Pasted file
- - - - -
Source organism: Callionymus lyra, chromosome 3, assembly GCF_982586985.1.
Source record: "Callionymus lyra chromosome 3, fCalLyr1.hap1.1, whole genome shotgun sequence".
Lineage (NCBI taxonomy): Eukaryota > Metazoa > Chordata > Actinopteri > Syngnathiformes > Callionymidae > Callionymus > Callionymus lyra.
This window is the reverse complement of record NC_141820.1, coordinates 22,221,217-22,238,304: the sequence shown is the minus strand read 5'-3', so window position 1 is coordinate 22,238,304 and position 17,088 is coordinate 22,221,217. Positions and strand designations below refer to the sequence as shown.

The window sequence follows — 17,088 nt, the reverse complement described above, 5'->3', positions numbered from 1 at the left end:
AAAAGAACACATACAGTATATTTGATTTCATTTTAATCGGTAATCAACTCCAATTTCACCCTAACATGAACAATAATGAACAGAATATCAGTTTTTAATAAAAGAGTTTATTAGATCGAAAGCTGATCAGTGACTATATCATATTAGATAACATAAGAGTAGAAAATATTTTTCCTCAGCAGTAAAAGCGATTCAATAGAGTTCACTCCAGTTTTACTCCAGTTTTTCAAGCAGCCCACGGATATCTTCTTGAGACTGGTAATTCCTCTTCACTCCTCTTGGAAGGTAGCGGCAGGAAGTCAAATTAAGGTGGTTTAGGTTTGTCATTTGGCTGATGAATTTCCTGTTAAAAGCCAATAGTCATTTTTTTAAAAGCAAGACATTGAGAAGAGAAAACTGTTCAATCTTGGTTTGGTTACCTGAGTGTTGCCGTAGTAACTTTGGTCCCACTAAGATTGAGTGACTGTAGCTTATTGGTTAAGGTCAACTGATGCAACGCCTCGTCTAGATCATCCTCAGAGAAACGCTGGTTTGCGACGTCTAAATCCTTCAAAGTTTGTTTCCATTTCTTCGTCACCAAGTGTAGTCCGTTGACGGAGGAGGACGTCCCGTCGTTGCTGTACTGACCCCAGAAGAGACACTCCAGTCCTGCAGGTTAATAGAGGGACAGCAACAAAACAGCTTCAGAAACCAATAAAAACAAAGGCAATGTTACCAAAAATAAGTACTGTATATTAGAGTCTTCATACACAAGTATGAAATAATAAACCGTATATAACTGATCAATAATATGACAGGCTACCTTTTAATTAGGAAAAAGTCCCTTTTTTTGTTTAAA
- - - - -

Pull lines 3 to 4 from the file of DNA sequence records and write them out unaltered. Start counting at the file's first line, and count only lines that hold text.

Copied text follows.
Lineage (NCBI taxonomy): Eukaryota > Metazoa > Chordata > Actinopteri > Syngnathiformes > Callionymidae > Callionymus > Callionymus lyra.
This window is the reverse complement of record NC_141820.1, coordinates 22,221,217-22,238,304: the sequence shown is the minus strand read 5'-3', so window position 1 is coordinate 22,238,304 and position 17,088 is coordinate 22,221,217. Positions and strand designations below refer to the sequence as shown.